The husband and I were planning our annual trip home. I was busy packing the house and myself.
I have never been able to travel light, it’s a problem I’m well aware of. I carry the most (un)important things with me: hair dryer (I’ve used it once in the last year), a sweater, which I have not worn in a million years (the tag is still intact), shampoo and conditioner (this may sound important but it’s not. All my houses now have a backup stash), a random saree (knowing I can rob ma’s wardrobe), running shoes (I don’t run, not unless chased by a dog. The last time I wore those shoes was when I was trying to crawl to lose some weight).
“Main nahin carry karunga tera bag. Yaatri apne saamaan ke liye khud zimmedaar hai”, the husband declared.
I sulked while he repacked for me. And now, I was traveling with only a purse (I am not exaggerating).
The moment we stepped foot at the airport, I could see “Delayed” written all over everyone’s faces. Our aircraft was lost somewhere over Ludhiana/Jalandhar/Pathankot due to bad weather (so they said).
A five year old boy was running unsupervised with a car-shaped bag and a box of Pringles. We sighted a couple exclaiming, “So cute!” at the little boy. The husband was trying to locate the “unruly” child’s parents and I was busy scheming on how to rob the child of his quirky car bag and his box of Pringles.
Tired of the boy’s antics, we buried our faces in our phones.
Everyone was leaving except for us, so, we ate to kill time; we stared at our phones to kill some more time, and finally, I got a long lecture on how I should travel only with bare minimum like one toothbrush, one change of clothes, and one multi-purpose cream that must work as a mosquito repellent, moisturizer, anti-pimple cream, hand sanitizer, and anti-human cream (I was convinced I wasn’t going home).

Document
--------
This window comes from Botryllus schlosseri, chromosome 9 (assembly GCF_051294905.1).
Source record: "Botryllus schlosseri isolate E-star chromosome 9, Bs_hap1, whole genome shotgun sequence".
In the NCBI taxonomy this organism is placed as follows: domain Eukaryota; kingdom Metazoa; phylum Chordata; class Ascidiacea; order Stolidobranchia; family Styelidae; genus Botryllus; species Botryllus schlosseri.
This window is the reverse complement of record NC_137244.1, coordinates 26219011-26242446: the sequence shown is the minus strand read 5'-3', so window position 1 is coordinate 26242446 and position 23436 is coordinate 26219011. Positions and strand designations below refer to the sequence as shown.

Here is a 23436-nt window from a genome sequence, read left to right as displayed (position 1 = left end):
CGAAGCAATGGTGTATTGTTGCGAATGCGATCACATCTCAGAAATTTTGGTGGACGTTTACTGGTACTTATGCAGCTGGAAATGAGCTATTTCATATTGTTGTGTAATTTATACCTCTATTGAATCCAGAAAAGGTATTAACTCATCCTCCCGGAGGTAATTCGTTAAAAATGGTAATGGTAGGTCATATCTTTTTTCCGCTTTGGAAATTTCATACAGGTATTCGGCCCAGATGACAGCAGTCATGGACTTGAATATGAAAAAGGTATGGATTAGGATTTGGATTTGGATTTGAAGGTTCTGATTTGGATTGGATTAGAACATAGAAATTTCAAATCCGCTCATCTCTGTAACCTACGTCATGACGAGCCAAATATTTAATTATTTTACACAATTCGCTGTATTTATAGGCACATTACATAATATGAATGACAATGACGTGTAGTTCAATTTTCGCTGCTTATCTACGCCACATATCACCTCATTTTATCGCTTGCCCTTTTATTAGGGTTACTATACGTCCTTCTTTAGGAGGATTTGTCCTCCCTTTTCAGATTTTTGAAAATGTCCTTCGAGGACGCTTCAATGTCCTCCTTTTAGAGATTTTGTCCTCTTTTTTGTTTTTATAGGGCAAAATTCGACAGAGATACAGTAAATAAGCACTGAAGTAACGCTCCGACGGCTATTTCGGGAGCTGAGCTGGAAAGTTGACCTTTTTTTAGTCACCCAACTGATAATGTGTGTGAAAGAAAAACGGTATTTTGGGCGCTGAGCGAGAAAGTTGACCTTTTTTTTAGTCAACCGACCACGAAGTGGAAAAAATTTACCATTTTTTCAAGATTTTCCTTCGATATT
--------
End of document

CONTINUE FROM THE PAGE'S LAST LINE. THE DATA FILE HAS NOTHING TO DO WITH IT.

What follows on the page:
After what seemed like three decades, the airline unapologetically announced how sorry they were for the inconvenience caused and that it was time to drag ourselves to the aircraft.
We waited impatiently for the bus to carry us to the aircraft, while Mr. Airline Crew scribbled something on our boarding passes. Our seats were changed from 1A and 1B to 11A and 11B. I was beyond disgusted. As a mark of protest, I decided to sit in the aisle.
The husband boarded the bus and waved at me, while I was asked to stay back because the bus was overflowing with displeased travellers.
A few others and I were waiting forever in the second bus (the husband called to check if I had left the airport), when a certain Mr. Dashing Cricketer marched in. Even before my pea brain could get his name correct, I was smiling at him, smitten and starstruck. He smiled back and before I realized, I had crashed into another person (the bus started abruptly and I didn’t think it was necessary to hold onto something). Apologies and embarrassment followed.
Mr. Dashing Cricketer and his wife were seated in 1A and 1B. I pestered the husband to come along and take pictures and also mention that they have our seats. He slept off while I eavesdropped on a conversation.
Mr. Airline Crew was telling Ms. Airline Crew to make sure nobody disturbed Mr. Dashing Cricketer, his wife, and their child.
I wanted to sneak up to them but I was scared of the consequences. What if they put me in jail? No one wants to go to jail.
Our journey wasn’t over. We were to take a connecting flight from the capital. My ultimate plan was to go up to Mr. Dashing Cricketer, while everyone else disembarked, to exchange pleasantries and pictures.
However, fate has always had outrageous plans for us. The moment we landed, Ms. Airline Crew rushed (pretty much threw) us outside.
“This is the last and final call for Ms. Not-so-famous Blogger and Mr. Husband travelling by one of the most punctual airlines to the City of Joy. Please sprint your way to gate number infinity or we’ll leave you here”.